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Thursday, October 16, 2014

Benefit of the Doubt

The Internet is an amazing thing. Poor Tom Brennan, pastor of Maplewood Bible Baptist Church, posts this on his Facebook page:


One drive-by commenter just can’t resist taking his best shot:
“Want to be friends? Only the super-sanctimonious need apply.

For Jesus said unto them ‘love your neighbor as yourself but don’t let their kids close to your kids unless they attend Wednesday night church.’”
Realistically, on an Internet troll acid scale of 1-10, this comment might rate a two (for a professing Christian troll, a bit higher). Sure, it implies Mr. Brennan is a bit on the sanctimonious side, but most of us have seen lots of cheaper shots.

And since I don’t know Tom Brennan, it’s faintly possible commenter “Darrell” hit the nail square on the head. Brennan could have santimony oozing out of every pore. He could be a man so ostentatiously pious that guilty sinners cross the street to avoid being blinded by the glare of his incandescent halo. He could be more self-righteous than the New York Times editorial page.

Or maybe ... just maybe ... he didn’t actually say “I won’t let your kids close to mine unless they attend all the meetings”. In fact, he kinda said the opposite, that he and his wife are committed to teaching their kids not to be snobs.

Is it possible he was merely making the point that in order to be friends with the Brennan kids, it is necessary to ... er ... be where they are? Because apparently they’re at the meetings. I’m not sure it’s necessary to see that as a bad thing, or sanctimonious, on the part of either parents or children.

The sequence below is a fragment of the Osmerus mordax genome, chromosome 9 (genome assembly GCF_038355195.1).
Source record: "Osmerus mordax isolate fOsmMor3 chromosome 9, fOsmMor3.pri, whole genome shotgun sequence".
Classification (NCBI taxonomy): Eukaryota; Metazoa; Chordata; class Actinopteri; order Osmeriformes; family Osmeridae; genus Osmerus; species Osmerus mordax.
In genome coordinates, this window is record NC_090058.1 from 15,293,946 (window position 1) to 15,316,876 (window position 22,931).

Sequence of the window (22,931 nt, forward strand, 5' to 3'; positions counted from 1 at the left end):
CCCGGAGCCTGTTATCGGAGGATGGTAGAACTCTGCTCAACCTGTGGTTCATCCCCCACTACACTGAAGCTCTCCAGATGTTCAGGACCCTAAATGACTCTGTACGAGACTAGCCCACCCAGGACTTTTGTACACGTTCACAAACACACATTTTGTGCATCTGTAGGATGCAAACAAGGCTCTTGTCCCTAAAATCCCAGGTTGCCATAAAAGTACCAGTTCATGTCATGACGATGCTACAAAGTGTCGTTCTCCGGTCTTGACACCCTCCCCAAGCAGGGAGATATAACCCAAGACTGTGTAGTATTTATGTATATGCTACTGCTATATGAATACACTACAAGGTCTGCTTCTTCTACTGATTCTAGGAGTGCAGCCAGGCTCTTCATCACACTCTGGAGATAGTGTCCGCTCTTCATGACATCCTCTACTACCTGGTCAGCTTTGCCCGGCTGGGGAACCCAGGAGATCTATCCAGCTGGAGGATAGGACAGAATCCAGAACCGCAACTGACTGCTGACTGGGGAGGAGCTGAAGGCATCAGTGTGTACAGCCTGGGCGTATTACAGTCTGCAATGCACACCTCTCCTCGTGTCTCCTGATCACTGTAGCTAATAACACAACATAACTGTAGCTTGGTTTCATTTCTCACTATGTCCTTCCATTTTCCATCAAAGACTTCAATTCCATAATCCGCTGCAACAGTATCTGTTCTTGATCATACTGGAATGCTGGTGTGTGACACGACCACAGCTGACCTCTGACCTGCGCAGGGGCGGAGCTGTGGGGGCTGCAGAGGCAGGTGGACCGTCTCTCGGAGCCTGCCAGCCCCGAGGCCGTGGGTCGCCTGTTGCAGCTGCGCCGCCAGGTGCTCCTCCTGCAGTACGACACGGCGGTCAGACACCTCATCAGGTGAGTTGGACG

It could be, sure, but since the commenter admittedly doesn’t attend Maplewood Bible Baptist Church, I’m not sure how he could reasonably be the judge of that.

Once in a while a little benefit of the doubt is in order.

That’s all. Carry on.

1 comment :

  1. Being gracious (benefit of the doubt) would help smooth a lot of ruffled feathers in our interactions with our brothers and sisters in Christ. I have found too often that I can argue that 2 plus 2 = 4, while the person I am speaking with is insisting, "no, 3 plus 1 = 4" equally emphatically. Perhaps it was a misunderstanding in the definition of terms used, perhaps simply not listening to what was said before I "launched in" to get my side in. I hope I am learning but at times it seems so slow the progress. Of course there are times to stand firm and not be moved because it is the truth of the Word of God that cannot be compromised. Knowing the Scriptures brings the clarity in knowing when to be unmoving or not. Regardless, graciousness sweetens the atmosphere of conversation and helps in "hearing" ideas expressed.
    WiC

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